Martha Stewart’s Gruyere Thyme refrigerator crackers, made with Seal Cove mixed milk aged cheese “Olga” instead of Gruyere. Thank you for the delicious sample, Betsy! The crackers are incredibly simple to make but do need to chill overnight, so I’m making them in between blog posts. They will be our appetizer, with. . .

Fruit: Forelle pears (here on Peanut Butter Etoufee – welcome, pull up a fork!), Red Globe grapes and Courtland apple slices.

We will have turkey. R received a beautiful-but-deadly Wusthof 4″ boning knife for his birthday, so we’ll have a rolled, boneless turkey a la Julia Child – pan roasted in butter, and then finished in the oven in a remarkably short period of time. It will share oven space with sweet potatoes in maple syrup and turnips, par-boiled and then roasted with sea salt. Oh, and stuffing! This year the Morning Glory Bakery in the village provided 15 cup bags of their assorted breads cubed and baked – both savory and efficient. I added butter (duh), chopped onions, shallots and celery, vegetable stock, Black Mission figs and Northern Spy apples. R. will roll some up with the turkey and we’ll serve the rest on the side for the vegetarians in the audience.

We’ll have Savoy cabbage, carrot and apple slaw in the big wooden bowl with Susan’s favorite dressing for which I promise I will find and record the recipe (sorry, Susan!). There may be rolls.There will be cranberry sauce with local berries, sweetened with pomegranate molasses, which makes the sauce explosively tart and gives it a wonderful dark color.

Then there will be pie! Just two this year: Fannie Farmer pumpkin made with the New England pie pumpkins we grew over the incredibly balmy summer of 2010, and Martha Stewart’s (again) Maple Bourbon Pecan Pie, because it is just so good.

Recipes for what makes the grade to follow over the weekend. Keep warm, everybody.

Wild life

Today I took a walk along the carriage trails in Acadia National Park toward Witch’s Hole and the Breakneck Ponds. The park is a good place to observe nature in action, and I saw two peregrine falcons, a predaceous diving beetle (late in the season, but the swamp is still warm), a white-tail buck (very common in the park, where there is no hunting), countless red squirrels and six beavers. The first lodge pond is very close to the Eagle Lake Rd. – the dam is only 15′ from the highway. I saw a beaver couple here, the “v” of their swim across the pond is to the right of the lodge.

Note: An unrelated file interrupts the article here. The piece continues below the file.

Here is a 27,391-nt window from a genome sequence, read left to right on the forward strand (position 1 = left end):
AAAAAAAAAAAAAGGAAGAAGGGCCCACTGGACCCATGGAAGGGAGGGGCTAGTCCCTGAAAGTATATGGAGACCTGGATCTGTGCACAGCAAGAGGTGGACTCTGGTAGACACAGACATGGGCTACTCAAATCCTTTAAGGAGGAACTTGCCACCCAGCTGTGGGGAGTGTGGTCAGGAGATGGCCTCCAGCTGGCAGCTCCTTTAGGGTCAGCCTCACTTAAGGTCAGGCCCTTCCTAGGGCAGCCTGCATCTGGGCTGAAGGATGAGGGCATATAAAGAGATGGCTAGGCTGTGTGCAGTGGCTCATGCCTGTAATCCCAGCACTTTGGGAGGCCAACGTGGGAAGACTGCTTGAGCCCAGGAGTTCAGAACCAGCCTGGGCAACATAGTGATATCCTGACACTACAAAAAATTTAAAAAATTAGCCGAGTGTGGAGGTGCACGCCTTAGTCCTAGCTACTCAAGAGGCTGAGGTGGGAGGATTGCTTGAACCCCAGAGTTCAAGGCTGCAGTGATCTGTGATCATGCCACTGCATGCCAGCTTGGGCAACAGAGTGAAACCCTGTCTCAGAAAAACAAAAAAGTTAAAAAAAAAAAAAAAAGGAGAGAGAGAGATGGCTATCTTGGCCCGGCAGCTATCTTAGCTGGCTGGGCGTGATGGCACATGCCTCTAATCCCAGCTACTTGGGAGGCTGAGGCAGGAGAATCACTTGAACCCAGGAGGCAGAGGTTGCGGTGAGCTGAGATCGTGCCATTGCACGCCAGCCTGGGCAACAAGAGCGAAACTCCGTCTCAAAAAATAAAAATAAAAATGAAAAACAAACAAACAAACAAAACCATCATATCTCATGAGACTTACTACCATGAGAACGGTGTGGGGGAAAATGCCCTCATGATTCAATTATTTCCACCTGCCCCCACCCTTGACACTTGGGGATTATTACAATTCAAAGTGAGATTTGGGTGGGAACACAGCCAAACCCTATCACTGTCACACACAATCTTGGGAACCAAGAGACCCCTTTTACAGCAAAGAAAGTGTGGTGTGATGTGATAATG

I walked farther down the carriage road to the first of the Breakneck Ponds, and found a recent “chew”. Here the beaver has felled a poplar and a carried the tree off for construction purposes.

And this is why beavers can be hazardous to your health – I’m glad it wasn’t windy.

Further down the carriage road the park has been forced to intervene. Beavers have dropped a fairly large birch tree across the road and the park crew has chainsawed it into manageable pieces.

At the last lodge I visited there were two beavers cruising the deep water in front of this impressive dam. Evidently they don’t take weekends off.

Prospect, ME

Tonight I drove across the Verona Island Bridge, past Fort Knox and out to the Prospect Community Hall for the Tri-County Beekeepers Association Annual Meeting and Pot Luck.  First order of business was to honor Genevieve for her 20 years work as our treasurer with a carrot cake from Frank’s. You’re a Honey!

Speaker for the evening was Tony Jadczak, the Maine State Apiarist. Tony’s talk was centered around 2010 weather: the warm, early spring followed by a terrific summer honey crop, then a drought setting in for July and August and a dearth of honey this fall. A long dry summer means no goldenrod, and that means the bees eat their winter stores early. In 2009 we had one of the coldest, rainiest summers on record but the rain stopped in early September and the vegetation was lush. Hives put on a lot of honey and the bounty carried many weaker hives, and even some wild colonies, through a very mild winter. Tony took us through the consequences of “reinfestation pressure” and predictions for 2011, touched on new virus research and the ever increasing threat of mites, and talked about the people all over Maine who make their living (and their kids tuition) by the bees.